to give him notice of his rights under the FMLA, and that they retaliated against him. Mr. Page
contends that defendants terminated and retaliated against him in violation of the ADA, FMLA,
Rehabilitation Act, and ACRA. Mr. Page seeks injunctive and declaratory relief under Title II of
the ADA and the Rehabilitation Act. Mr. Page also seeks appropriate damages for lost wages,
lost fringe benefits, and liquidated damages.
When ruling on a Federal Rule of Civil Procedure 12(b)(6) motion to dismiss, the Court
“accept[s] as true all of the factual allegations contained in the complaint, and review[s] the
complaint to determine whether its allegations show that the pleader is entitled to relief.” Schaaf
v. Residential Funding Corp., 517 F.3d 544, 549 (8th Cir. 2008). The Court draws all reasonable
inferences from the complaint in favor of the nonmoving party. Crumpley–Patterson v. Trinity
Lutheran Hosp., 388 F.3d 588, 590 (8th Cir. 2004). A motion to dismiss should not be granted
merely because the complaint “does not state with precision all elements that give rise to a legal
basis for recovery.” Schmedding v. Tnemec Co., 187 F.3d 862, 864 (8th Cir. 1999). A complaint
need only contain “a short and plain statement of the claim showing that the pleader is entitled to
relief.” Id. (quoting Fed. R. Civ. P. 8(a)). Specific facts are not required; the complaint simply
must “give the defendant fair notice of what the . . . claim is and the grounds upon which it
rests.” Erickson v. Pardus, 551 U.S. 89, 93 (2007) (quoting Bell Atlantic Corp. v. Twombly, 550
U.S. 544, 555 (2007)). “While a complaint attacked by a Rule 12(b)(6) motion to dismiss does
not need detailed factual allegations, a plaintiff’s obligation to provide the ‘grounds’ of his
‘entitle[ment] to relief’ requires more than labels and conclusions, and a formulaic recitation of
the elements of a cause of action will not do.” Twombly, 550 U.S. at 555 (citations omitted).
Stated differently, the nonmoving party must “raise a right to relief above a speculative level.”
Schaaf, 517 F.3d at 549.
Defendants move to dismiss for failure to state a claim upon which relief may be granted,
contending that: (1) the claims against Mr. Martin and Ms. Winn in their official capacities for
violations for the ADA and Rehabilitation Act are redundant to the claims against ASU; (2) Title
II of the ADA does not apply to employment discrimination disputes; (3) even if Title II of the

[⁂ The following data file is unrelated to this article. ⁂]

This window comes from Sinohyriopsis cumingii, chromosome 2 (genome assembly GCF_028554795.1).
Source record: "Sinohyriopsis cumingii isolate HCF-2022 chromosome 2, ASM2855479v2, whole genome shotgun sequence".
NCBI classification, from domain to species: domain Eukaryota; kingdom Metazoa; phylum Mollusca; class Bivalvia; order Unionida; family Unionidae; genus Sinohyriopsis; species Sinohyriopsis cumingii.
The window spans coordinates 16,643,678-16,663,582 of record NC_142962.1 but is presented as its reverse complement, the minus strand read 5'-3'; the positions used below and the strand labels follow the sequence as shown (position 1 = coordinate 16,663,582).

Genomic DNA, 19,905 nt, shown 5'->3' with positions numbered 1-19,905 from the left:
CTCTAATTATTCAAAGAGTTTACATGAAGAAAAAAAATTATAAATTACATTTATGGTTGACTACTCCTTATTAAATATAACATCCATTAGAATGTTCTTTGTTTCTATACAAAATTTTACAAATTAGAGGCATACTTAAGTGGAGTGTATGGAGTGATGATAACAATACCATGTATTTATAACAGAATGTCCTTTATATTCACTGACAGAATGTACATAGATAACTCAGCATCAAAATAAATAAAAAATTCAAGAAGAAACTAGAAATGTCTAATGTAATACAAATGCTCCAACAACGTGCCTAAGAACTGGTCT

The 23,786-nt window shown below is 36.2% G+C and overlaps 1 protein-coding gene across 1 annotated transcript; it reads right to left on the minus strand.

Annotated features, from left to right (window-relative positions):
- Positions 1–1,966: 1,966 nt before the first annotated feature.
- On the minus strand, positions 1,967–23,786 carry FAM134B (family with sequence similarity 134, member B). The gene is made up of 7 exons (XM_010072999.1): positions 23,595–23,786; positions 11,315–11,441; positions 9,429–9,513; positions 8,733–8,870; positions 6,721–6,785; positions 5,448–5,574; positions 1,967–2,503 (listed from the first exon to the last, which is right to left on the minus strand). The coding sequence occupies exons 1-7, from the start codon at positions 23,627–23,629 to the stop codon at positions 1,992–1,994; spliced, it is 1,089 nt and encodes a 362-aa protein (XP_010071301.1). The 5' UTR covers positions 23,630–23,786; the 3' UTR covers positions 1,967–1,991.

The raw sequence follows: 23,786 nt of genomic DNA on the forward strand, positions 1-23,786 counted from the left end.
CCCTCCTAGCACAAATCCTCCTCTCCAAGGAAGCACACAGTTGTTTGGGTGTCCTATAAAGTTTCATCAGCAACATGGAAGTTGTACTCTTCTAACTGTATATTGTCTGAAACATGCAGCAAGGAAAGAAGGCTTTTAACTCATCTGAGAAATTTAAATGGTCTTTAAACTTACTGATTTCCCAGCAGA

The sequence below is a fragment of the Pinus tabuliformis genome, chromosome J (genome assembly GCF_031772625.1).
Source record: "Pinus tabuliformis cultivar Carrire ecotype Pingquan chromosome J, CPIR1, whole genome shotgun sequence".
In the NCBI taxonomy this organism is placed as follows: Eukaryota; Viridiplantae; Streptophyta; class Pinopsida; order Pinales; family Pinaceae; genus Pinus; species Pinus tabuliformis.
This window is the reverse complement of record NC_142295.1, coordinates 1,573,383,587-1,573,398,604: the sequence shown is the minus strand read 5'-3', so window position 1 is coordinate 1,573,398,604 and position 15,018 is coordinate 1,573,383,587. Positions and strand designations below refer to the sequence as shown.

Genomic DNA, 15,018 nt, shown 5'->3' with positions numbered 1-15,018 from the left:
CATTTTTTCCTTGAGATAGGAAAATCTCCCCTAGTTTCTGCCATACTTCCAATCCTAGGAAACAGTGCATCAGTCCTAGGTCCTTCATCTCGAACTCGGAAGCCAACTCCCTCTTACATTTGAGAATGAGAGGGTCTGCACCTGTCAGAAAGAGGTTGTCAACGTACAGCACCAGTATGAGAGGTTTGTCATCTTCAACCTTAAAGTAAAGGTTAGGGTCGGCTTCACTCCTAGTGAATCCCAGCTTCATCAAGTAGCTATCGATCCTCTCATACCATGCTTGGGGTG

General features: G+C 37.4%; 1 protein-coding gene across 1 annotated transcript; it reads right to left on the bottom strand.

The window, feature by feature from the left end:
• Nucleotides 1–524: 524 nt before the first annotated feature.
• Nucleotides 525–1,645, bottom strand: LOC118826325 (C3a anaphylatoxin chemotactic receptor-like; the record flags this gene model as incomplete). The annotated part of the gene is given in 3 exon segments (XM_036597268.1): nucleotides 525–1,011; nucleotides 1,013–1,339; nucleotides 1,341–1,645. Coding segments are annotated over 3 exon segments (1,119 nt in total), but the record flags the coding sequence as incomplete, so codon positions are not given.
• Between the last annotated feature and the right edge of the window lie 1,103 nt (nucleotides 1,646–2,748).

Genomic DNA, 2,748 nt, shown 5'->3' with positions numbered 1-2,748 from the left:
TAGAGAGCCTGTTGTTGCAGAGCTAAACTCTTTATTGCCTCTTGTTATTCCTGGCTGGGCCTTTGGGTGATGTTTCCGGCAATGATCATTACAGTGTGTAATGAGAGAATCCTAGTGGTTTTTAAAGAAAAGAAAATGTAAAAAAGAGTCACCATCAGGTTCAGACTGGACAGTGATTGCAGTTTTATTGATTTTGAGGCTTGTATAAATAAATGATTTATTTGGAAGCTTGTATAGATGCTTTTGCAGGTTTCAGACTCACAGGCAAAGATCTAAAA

ADA applies to employment discrimination disputes, sovereign immunity protects from suit
ASU and Mr. Martin and Ms. Winn in their official capacities; and (4) the law in the Eighth
Circuit should be altered such that individual capacity claims brought under the FMLA are not
cognizable and, therefore, Mr. Page’s claims against Mr. Martin and Ms. Winn should be
ADA And Rehabilitation Act Claims Against Mr. Martin And Ms.
Winn In Their Official Capacities
Mr. Page’s amended complaint states that Mr. Martin and Ms. Winn are sued only in
their individual capacities for alleged violations of the FMLA and retaliation under the ACRA
(Dkt. No. 6, at 1). Mr. Page also notes in the style of the case that Mr. Martin and Ms. Winn are
sued in their official capacities, apparently under Title II of the ADA and the Rehabilitation Act.
Defendants argue that the claims against Mr. Martin and Ms. Winn should be dismissed as
redundant to the claim against ASU. In Ex parte Young, 209 U.S. 123, 155-56 (1908), the
Supreme Court explained that, although a state or state entity may not be sued without its
consent under the Eleventh Amendment, state officials may be sued in their official capacities
for prospective injunctive relief when the officials allegedly are acting in violation of the
Constitution or federal law. Mo. Child Care Ass’n v. Cross, 294 F.3d 1034, 1037 (8th Cir.
2002). Based on this distinction, the Court declines to dismiss the claims against Mr. Martin and
Ms. Winn as redundant at this time.
Claims Under Title II Of The ADA
The ADA “forbids discrimination against persons with disabilities in three major areas of
public life: employment, which is covered by Title I of the statute; public services, programs,
and activities, which are the subject of Title II; and public accommodations, which are covered
by Title III.” Tennessee v. Lane, 541 U.S. 509, 516-17 (2004).
Title II of the ADA prohibits a public entity from discriminating against “qualified”
persons with disabilities in the provision or operation of public services, programs, or activities.
42 U.S.C. § 12132.
A “qualified” person is one “with a disability who, with or without
reasonable modifications to rules, policies, or practices, the removal of architectural,
communication, or transportation barriers, or the provision of auxiliary aids and services, meets
the essential eligibility requirements for the receipt of services or the participation in programs or